I pretty much agree with everything that's being said here, including the initial comments that I made above. I should spell out more what I meant to say.
I listed four general "initiatives" above, which I proposed as a framework for engaging further participation in the project, and I asked if there were any others that people had in mind. I'm not sure initiatives was the best word, but I what I was driving at was general causes that people will really care about, on a gut level. Purposes may be a better word. Each one of these can set a context for defining specific projects -- so what I wrote above was just a starting point for brainstorming.
Think about what it would really take to get new people to volunteer some of their precious time to Azimuth. I absolutely agree that we need to get more specific about what are projects are, and how people can concretely chip in, say if they only have 5 hours per week, but are not so motivated to help us figure out how to define our projects. That is what I am, albeit slowly, trying to help the Azimuth Code Project along with, by organizing the TODO list, etc. Though I've gotten slowed down by the infrastructural work, and tsuris at work.
But on a deeper level than whether our projects are vaguely or clearly specified, there is the question of why the work could matter at all to the human condition; the need to answer the skeptical but valid questions: so what? Times are hard and looking like they'll get harder, so there needs to be an "emotional purpose" in order for people to become active despite the temptations to despair.
To me, at least the first three "initiatives" I listed above give a good enough answer to the So What question. The goal of scientific programming for environmental applications, or "green scientific programming," I find to be uplifting, and my gut reaction is, Yes, what can I do to learn more about this, and to help out? That's where we then need to provide some good specifics, in order to engage people to make the step from inspiration to active contribution. Think of all the structure that is used to productively engage programmers in large professional teams, with requirements analysts, software engineers, and what have you. Although we don't need a full-blown "scrum" system, we definitely need more specifics in order to engage people. So, you see, I am agreeing with you guys about this.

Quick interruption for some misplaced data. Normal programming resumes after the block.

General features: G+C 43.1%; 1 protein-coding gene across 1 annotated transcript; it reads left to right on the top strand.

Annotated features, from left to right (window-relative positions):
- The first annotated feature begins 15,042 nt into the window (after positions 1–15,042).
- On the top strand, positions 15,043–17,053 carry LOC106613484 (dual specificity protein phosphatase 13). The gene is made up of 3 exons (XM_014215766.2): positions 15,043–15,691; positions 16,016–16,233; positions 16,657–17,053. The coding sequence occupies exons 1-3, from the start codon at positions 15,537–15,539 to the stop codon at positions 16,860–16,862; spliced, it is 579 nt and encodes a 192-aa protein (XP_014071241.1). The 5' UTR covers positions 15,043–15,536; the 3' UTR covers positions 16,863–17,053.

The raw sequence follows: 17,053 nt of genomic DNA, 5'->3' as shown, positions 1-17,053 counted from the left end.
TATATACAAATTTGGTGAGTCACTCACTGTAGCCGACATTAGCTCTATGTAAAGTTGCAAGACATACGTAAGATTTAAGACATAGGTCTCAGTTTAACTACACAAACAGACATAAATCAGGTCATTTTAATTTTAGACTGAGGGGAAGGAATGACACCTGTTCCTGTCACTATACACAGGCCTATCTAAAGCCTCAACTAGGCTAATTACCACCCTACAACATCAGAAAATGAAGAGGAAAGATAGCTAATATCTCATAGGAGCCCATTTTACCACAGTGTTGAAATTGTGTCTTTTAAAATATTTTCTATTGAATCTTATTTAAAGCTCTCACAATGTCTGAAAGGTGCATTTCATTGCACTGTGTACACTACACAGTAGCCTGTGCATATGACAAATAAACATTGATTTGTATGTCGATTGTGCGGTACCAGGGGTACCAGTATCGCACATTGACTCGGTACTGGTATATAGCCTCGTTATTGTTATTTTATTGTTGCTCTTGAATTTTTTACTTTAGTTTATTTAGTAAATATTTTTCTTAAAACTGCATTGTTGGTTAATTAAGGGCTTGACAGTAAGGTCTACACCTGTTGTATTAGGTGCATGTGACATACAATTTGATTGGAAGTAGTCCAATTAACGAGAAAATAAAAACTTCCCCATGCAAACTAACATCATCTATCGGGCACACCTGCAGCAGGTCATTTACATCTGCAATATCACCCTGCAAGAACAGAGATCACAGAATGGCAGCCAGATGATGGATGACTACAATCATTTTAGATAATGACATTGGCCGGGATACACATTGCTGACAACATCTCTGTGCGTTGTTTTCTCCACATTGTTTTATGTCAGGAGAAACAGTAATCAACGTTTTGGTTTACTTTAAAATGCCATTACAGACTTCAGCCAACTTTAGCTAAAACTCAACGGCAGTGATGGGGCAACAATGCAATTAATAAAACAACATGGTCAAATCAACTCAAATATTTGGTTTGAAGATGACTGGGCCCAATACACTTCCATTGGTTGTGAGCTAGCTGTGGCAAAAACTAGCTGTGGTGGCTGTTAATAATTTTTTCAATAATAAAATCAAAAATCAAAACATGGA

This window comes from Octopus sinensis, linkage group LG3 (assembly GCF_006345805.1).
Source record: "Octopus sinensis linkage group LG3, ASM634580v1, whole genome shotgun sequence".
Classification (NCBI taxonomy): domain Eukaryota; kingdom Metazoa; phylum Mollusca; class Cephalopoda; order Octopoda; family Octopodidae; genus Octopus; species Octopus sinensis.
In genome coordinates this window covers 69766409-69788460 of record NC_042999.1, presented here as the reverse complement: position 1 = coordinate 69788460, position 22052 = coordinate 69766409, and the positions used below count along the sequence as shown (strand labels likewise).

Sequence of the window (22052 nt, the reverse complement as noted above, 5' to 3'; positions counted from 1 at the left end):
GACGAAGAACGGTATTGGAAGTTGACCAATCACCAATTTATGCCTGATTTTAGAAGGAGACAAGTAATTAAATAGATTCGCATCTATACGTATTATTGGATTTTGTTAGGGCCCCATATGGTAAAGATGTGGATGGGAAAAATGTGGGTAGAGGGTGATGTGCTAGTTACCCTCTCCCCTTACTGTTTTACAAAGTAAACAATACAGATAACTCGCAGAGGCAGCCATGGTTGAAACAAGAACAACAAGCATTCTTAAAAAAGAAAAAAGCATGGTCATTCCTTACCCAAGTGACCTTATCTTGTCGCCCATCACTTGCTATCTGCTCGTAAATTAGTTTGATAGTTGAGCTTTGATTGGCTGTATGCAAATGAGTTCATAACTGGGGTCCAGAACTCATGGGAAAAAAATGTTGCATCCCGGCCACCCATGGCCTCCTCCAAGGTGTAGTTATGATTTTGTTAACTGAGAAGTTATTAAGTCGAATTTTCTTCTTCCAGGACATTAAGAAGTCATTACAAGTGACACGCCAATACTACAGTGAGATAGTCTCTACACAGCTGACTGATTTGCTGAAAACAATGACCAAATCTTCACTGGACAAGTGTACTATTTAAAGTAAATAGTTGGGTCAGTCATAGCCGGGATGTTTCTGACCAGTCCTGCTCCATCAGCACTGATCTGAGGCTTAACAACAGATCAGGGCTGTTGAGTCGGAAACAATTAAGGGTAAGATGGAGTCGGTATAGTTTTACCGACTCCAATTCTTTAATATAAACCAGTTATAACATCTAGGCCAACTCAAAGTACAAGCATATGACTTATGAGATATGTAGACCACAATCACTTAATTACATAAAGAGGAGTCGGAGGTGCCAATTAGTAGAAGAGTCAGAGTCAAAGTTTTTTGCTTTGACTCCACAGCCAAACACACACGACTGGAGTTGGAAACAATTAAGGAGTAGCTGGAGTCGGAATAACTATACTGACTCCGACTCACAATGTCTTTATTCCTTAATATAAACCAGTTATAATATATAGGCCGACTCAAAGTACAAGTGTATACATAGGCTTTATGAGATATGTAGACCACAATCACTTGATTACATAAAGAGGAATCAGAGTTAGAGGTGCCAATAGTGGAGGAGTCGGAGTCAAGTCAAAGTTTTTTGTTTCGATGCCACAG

I see Green Mathematics as another "purpose." Perhaps John you could think, over time, about some agenda points to structure this, that might give people some guidance about how they can contribute in smaller ways. I know this may be too tall an order, given the complexity and depth of the research -- but maybe it's not. We could put together reading lists, encourage people to talk about category theory in simpler contexts, suggest ways that people can experiment with the parameters for the model of a growing plant leaf,...
John you may well be right that we don't need to add any more "purposes" or projects to our agenda. Perhaps Green Mathematics and Green Scientific Programming are more than enough for now. Think of this thread, then, as a placeholder, in case people come up with other meaningful purposes down the line.
And, to repeat myself for the sake of clarity, I'm not saying that these general goals are enough to engage people, but rather that they provide meaningful contexts for defining specific projects.